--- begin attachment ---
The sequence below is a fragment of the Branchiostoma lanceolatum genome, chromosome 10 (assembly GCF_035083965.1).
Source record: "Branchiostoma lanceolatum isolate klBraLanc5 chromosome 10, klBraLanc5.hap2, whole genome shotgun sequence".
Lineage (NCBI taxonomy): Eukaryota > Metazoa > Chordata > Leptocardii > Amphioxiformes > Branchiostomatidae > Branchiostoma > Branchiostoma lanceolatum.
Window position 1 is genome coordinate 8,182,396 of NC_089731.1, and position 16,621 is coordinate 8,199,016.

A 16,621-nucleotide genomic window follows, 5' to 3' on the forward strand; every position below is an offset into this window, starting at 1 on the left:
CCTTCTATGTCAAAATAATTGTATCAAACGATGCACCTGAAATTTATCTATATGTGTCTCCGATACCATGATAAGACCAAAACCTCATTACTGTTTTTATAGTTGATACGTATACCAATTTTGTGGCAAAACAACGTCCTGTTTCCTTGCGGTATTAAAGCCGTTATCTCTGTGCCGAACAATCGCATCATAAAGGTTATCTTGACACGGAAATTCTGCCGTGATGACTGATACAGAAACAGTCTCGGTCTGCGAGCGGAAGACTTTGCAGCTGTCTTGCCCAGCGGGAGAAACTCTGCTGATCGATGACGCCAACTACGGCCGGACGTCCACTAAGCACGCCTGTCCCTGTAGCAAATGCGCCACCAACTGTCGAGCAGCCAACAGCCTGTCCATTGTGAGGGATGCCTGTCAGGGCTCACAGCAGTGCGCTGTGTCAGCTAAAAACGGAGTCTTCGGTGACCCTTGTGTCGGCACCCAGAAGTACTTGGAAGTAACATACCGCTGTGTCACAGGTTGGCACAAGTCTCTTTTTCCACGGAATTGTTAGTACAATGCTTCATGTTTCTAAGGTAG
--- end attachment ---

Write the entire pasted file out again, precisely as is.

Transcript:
The sequence below is a fragment of the Branchiostoma lanceolatum genome, chromosome 10 (assembly GCF_035083965.1).
Source record: "Branchiostoma lanceolatum isolate klBraLanc5 chromosome 10, klBraLanc5.hap2, whole genome shotgun sequence".
Lineage (NCBI taxonomy): Eukaryota > Metazoa > Chordata > Leptocardii > Amphioxiformes > Branchiostomatidae > Branchiostoma > Branchiostoma lanceolatum.
Window position 1 is genome coordinate 8,182,396 of NC_089731.1, and position 16,621 is coordinate 8,199,016.

A 16,621-nucleotide genomic window follows, 5' to 3' on the forward strand; every position below is an offset into this window, starting at 1 on the left:
CCTTCTATGTCAAAATAATTGTATCAAACGATGCACCTGAAATTTATCTATATGTGTCTCCGATACCATGATAAGACCAAAACCTCATTACTGTTTTTATAGTTGATACGTATACCAATTTTGTGGCAAAACAACGTCCTGTTTCCTTGCGGTATTAAAGCCGTTATCTCTGTGCCGAACAATCGCATCATAAAGGTTATCTTGACACGGAAATTCTGCCGTGATGACTGATACAGAAACAGTCTCGGTCTGCGAGCGGAAGACTTTGCAGCTGTCTTGCCCAGCGGGAGAAACTCTGCTGATCGATGACGCCAACTACGGCCGGACGTCCACTAAGCACGCCTGTCCCTGTAGCAAATGCGCCACCAACTGTCGAGCAGCCAACAGCCTGTCCATTGTGAGGGATGCCTGTCAGGGCTCACAGCAGTGCGCTGTGTCAGCTAAAAACGGAGTCTTCGGTGACCCTTGTGTCGGCACCCAGAAGTACTTGGAAGTAACATACCGCTGTGTCACAGGTTGGCACAAGTCTCTTTTTCCACGGAATTGTTAGTACAATGCTTCATGTTTCTAAGGTAG